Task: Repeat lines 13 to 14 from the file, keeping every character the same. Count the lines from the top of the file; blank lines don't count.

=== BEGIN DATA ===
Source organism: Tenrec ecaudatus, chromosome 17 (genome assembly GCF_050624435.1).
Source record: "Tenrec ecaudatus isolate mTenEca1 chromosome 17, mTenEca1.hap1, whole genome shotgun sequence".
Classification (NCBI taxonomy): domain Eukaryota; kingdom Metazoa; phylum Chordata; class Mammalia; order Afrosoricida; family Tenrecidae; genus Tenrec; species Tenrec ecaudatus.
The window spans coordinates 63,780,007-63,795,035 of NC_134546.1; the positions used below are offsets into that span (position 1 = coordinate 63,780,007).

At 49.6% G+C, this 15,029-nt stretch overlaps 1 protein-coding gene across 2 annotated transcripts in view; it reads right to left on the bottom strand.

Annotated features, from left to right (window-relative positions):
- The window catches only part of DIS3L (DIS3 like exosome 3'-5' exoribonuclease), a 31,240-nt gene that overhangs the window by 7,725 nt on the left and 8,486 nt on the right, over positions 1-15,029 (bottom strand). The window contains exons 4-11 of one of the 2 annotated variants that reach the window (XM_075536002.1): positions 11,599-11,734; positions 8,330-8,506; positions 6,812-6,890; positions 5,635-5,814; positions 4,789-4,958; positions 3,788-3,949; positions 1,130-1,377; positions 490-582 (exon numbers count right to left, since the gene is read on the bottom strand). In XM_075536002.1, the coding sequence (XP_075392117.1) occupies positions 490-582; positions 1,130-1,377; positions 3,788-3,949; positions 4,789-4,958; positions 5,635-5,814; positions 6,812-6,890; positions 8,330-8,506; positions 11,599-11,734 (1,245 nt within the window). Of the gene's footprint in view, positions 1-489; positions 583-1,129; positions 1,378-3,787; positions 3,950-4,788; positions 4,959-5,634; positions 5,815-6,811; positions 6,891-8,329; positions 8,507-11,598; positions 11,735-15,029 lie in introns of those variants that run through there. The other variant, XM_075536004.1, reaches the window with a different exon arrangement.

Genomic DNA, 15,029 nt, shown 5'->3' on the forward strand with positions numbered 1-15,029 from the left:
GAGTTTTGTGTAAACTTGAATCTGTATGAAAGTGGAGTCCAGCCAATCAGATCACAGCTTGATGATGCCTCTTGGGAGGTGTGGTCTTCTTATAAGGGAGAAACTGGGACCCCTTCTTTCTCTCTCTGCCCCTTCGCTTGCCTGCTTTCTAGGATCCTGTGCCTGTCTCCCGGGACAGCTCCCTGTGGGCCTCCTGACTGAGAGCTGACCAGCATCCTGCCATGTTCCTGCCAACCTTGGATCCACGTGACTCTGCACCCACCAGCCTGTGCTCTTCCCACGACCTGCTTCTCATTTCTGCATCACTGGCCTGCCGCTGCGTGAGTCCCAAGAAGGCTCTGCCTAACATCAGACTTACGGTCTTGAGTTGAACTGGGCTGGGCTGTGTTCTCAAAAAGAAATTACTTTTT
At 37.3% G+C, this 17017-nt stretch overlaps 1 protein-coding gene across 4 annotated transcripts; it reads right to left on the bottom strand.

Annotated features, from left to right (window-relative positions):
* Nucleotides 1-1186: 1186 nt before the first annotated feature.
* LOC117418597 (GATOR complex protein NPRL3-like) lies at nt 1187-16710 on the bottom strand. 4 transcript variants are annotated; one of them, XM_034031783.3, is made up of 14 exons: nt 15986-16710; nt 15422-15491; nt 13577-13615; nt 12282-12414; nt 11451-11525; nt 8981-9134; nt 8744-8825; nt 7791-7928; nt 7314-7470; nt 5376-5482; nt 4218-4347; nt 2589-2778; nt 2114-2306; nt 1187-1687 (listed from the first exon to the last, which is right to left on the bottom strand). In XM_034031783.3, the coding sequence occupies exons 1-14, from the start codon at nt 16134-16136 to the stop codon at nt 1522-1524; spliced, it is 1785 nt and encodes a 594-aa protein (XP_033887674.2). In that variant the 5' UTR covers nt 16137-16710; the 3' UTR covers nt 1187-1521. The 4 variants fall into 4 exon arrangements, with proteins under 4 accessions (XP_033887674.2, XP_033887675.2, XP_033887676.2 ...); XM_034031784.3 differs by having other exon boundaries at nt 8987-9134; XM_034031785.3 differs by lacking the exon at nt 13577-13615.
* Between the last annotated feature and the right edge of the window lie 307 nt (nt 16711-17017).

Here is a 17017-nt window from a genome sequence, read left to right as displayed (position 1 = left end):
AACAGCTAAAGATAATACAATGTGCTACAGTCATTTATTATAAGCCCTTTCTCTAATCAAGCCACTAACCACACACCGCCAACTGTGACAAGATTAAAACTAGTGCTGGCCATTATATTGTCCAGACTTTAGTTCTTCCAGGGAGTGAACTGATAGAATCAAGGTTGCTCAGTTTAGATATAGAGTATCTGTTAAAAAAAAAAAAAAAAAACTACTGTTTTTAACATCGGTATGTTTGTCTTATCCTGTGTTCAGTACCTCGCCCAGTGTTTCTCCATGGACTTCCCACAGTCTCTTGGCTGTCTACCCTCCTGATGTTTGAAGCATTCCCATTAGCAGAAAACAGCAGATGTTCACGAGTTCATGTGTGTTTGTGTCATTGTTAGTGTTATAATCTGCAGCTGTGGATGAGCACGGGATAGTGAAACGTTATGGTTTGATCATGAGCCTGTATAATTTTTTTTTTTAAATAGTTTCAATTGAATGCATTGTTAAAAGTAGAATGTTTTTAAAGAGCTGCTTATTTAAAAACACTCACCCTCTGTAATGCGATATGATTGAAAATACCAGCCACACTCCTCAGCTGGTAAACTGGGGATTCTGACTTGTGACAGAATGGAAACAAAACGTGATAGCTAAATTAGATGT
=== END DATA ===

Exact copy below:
* LOC117418597 (GATOR complex protein NPRL3-like) lies at nt 1187-16710 on the bottom strand. 4 transcript variants are annotated; one of them, XM_034031783.3, is made up of 14 exons: nt 15986-16710; nt 15422-15491; nt 13577-13615; nt 12282-12414; nt 11451-11525; nt 8981-9134; nt 8744-8825; nt 7791-7928; nt 7314-7470; nt 5376-5482; nt 4218-4347; nt 2589-2778; nt 2114-2306; nt 1187-1687 (listed from the first exon to the last, which is right to left on the bottom strand). In XM_034031783.3, the coding sequence occupies exons 1-14, from the start codon at nt 16134-16136 to the stop codon at nt 1522-1524; spliced, it is 1785 nt and encodes a 594-aa protein (XP_033887674.2). In that variant the 5' UTR covers nt 16137-16710; the 3' UTR covers nt 1187-1521. The 4 variants fall into 4 exon arrangements, with proteins under 4 accessions (XP_033887674.2, XP_033887675.2, XP_033887676.2 ...); XM_034031784.3 differs by having other exon boundaries at nt 8987-9134; XM_034031785.3 differs by lacking the exon at nt 13577-13615.
* Between the last annotated feature and the right edge of the window lie 307 nt (nt 16711-17017).